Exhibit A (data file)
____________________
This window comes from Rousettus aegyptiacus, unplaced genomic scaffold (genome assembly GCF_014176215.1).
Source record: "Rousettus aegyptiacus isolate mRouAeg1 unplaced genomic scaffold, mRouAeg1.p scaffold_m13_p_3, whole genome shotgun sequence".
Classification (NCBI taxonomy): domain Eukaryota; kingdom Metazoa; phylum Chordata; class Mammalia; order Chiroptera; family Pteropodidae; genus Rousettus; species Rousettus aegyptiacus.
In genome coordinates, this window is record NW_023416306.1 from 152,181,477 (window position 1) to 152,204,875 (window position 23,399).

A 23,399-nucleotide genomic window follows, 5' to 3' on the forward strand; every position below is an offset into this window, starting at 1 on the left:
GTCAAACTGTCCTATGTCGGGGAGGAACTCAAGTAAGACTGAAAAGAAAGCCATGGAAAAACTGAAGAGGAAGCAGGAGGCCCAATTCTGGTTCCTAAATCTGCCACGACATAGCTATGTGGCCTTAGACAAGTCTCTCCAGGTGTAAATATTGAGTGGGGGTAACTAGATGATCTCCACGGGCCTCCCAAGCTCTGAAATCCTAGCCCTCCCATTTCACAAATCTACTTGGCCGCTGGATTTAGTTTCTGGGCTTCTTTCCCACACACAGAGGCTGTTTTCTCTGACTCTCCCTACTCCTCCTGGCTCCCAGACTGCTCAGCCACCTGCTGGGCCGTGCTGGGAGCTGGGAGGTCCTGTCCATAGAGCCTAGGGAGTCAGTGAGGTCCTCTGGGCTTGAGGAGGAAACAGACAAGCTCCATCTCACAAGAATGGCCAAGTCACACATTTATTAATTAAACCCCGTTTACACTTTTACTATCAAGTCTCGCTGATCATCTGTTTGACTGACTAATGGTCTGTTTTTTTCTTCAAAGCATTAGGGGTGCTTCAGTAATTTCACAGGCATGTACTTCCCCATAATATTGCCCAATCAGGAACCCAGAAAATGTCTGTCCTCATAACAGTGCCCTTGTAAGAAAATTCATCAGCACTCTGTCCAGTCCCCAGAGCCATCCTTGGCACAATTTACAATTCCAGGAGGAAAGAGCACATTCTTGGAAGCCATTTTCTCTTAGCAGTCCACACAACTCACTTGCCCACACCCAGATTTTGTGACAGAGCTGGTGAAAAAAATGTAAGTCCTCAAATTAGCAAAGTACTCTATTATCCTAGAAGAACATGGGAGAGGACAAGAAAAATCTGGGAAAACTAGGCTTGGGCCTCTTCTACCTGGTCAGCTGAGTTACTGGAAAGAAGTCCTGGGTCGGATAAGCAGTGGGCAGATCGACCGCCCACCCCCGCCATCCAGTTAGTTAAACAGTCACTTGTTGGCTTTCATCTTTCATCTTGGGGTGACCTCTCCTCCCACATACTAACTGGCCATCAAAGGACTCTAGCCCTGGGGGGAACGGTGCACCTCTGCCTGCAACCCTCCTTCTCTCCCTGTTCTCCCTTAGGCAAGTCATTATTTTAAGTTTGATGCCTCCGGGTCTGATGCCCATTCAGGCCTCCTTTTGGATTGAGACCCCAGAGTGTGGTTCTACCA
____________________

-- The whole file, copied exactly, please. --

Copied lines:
This window comes from Rousettus aegyptiacus, unplaced genomic scaffold (genome assembly GCF_014176215.1).
Source record: "Rousettus aegyptiacus isolate mRouAeg1 unplaced genomic scaffold, mRouAeg1.p scaffold_m13_p_3, whole genome shotgun sequence".
Classification (NCBI taxonomy): domain Eukaryota; kingdom Metazoa; phylum Chordata; class Mammalia; order Chiroptera; family Pteropodidae; genus Rousettus; species Rousettus aegyptiacus.
In genome coordinates, this window is record NW_023416306.1 from 152,181,477 (window position 1) to 152,204,875 (window position 23,399).

A 23,399-nucleotide genomic window follows, 5' to 3' on the forward strand; every position below is an offset into this window, starting at 1 on the left:
GTCAAACTGTCCTATGTCGGGGAGGAACTCAAGTAAGACTGAAAAGAAAGCCATGGAAAAACTGAAGAGGAAGCAGGAGGCCCAATTCTGGTTCCTAAATCTGCCACGACATAGCTATGTGGCCTTAGACAAGTCTCTCCAGGTGTAAATATTGAGTGGGGGTAACTAGATGATCTCCACGGGCCTCCCAAGCTCTGAAATCCTAGCCCTCCCATTTCACAAATCTACTTGGCCGCTGGATTTAGTTTCTGGGCTTCTTTCCCACACACAGAGGCTGTTTTCTCTGACTCTCCCTACTCCTCCTGGCTCCCAGACTGCTCAGCCACCTGCTGGGCCGTGCTGGGAGCTGGGAGGTCCTGTCCATAGAGCCTAGGGAGTCAGTGAGGTCCTCTGGGCTTGAGGAGGAAACAGACAAGCTCCATCTCACAAGAATGGCCAAGTCACACATTTATTAATTAAACCCCGTTTACACTTTTACTATCAAGTCTCGCTGATCATCTGTTTGACTGACTAATGGTCTGTTTTTTTCTTCAAAGCATTAGGGGTGCTTCAGTAATTTCACAGGCATGTACTTCCCCATAATATTGCCCAATCAGGAACCCAGAAAATGTCTGTCCTCATAACAGTGCCCTTGTAAGAAAATTCATCAGCACTCTGTCCAGTCCCCAGAGCCATCCTTGGCACAATTTACAATTCCAGGAGGAAAGAGCACATTCTTGGAAGCCATTTTCTCTTAGCAGTCCACACAACTCACTTGCCCACACCCAGATTTTGTGACAGAGCTGGTGAAAAAAATGTAAGTCCTCAAATTAGCAAAGTACTCTATTATCCTAGAAGAACATGGGAGAGGACAAGAAAAATCTGGGAAAACTAGGCTTGGGCCTCTTCTACCTGGTCAGCTGAGTTACTGGAAAGAAGTCCTGGGTCGGATAAGCAGTGGGCAGATCGACCGCCCACCCCCGCCATCCAGTTAGTTAAACAGTCACTTGTTGGCTTTCATCTTTCATCTTGGGGTGACCTCTCCTCCCACATACTAACTGGCCATCAAAGGACTCTAGCCCTGGGGGGAACGGTGCACCTCTGCCTGCAACCCTCCTTCTCTCCCTGTTCTCCCTTAGGCAAGTCATTATTTTAAGTTTGATGCCTCCGGGTCTGATGCCCATTCAGGCCTCCTTTTGGATTGAGACCCCAGAGTGTGGTTCTACCA